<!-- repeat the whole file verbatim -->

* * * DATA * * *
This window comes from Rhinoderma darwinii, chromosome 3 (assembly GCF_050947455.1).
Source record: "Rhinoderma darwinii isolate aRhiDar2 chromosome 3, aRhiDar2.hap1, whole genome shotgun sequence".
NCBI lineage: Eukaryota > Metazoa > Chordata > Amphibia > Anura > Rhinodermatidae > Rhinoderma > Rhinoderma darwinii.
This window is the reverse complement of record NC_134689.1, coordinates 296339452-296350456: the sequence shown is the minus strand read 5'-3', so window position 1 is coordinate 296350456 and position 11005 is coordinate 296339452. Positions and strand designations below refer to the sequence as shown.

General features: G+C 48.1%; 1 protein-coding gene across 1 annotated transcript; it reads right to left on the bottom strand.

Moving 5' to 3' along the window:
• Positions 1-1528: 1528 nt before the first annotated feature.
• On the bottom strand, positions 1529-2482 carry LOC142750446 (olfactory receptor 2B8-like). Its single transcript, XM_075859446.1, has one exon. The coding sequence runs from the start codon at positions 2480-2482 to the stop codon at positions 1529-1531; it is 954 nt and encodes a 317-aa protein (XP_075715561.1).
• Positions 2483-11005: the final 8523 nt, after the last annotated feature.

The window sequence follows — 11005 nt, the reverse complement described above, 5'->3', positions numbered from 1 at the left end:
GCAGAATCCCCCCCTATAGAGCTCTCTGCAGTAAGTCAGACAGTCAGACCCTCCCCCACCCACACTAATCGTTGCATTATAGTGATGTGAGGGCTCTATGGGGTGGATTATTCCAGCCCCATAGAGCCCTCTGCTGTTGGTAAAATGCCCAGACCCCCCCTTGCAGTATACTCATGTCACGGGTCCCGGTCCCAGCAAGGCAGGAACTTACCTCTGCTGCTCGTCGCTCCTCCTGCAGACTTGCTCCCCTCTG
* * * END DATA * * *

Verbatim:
This window comes from Rhinoderma darwinii, chromosome 3 (assembly GCF_050947455.1).
Source record: "Rhinoderma darwinii isolate aRhiDar2 chromosome 3, aRhiDar2.hap1, whole genome shotgun sequence".
NCBI lineage: Eukaryota > Metazoa > Chordata > Amphibia > Anura > Rhinodermatidae > Rhinoderma > Rhinoderma darwinii.
This window is the reverse complement of record NC_134689.1, coordinates 296339452-296350456: the sequence shown is the minus strand read 5'-3', so window position 1 is coordinate 296350456 and position 11005 is coordinate 296339452. Positions and strand designations below refer to the sequence as shown.

General features: G+C 48.1%; 1 protein-coding gene across 1 annotated transcript; it reads right to left on the bottom strand.

Moving 5' to 3' along the window:
• Positions 1-1528: 1528 nt before the first annotated feature.
• On the bottom strand, positions 1529-2482 carry LOC142750446 (olfactory receptor 2B8-like). Its single transcript, XM_075859446.1, has one exon. The coding sequence runs from the start codon at positions 2480-2482 to the stop codon at positions 1529-1531; it is 954 nt and encodes a 317-aa protein (XP_075715561.1).
• Positions 2483-11005: the final 8523 nt, after the last annotated feature.

The window sequence follows — 11005 nt, the reverse complement described above, 5'->3', positions numbered from 1 at the left end:
GCAGAATCCCCCCCTATAGAGCTCTCTGCAGTAAGTCAGACAGTCAGACCCTCCCCCACCCACACTAATCGTTGCATTATAGTGATGTGAGGGCTCTATGGGGTGGATTATTCCAGCCCCATAGAGCCCTCTGCTGTTGGTAAAATGCCCAGACCCCCCCTTGCAGTATACTCATGTCACGGGTCCCGGTCCCAGCAAGGCAGGAACTTACCTCTGCTGCTCGTCGCTCCTCCTGCAGACTTGCTCCCCTCTG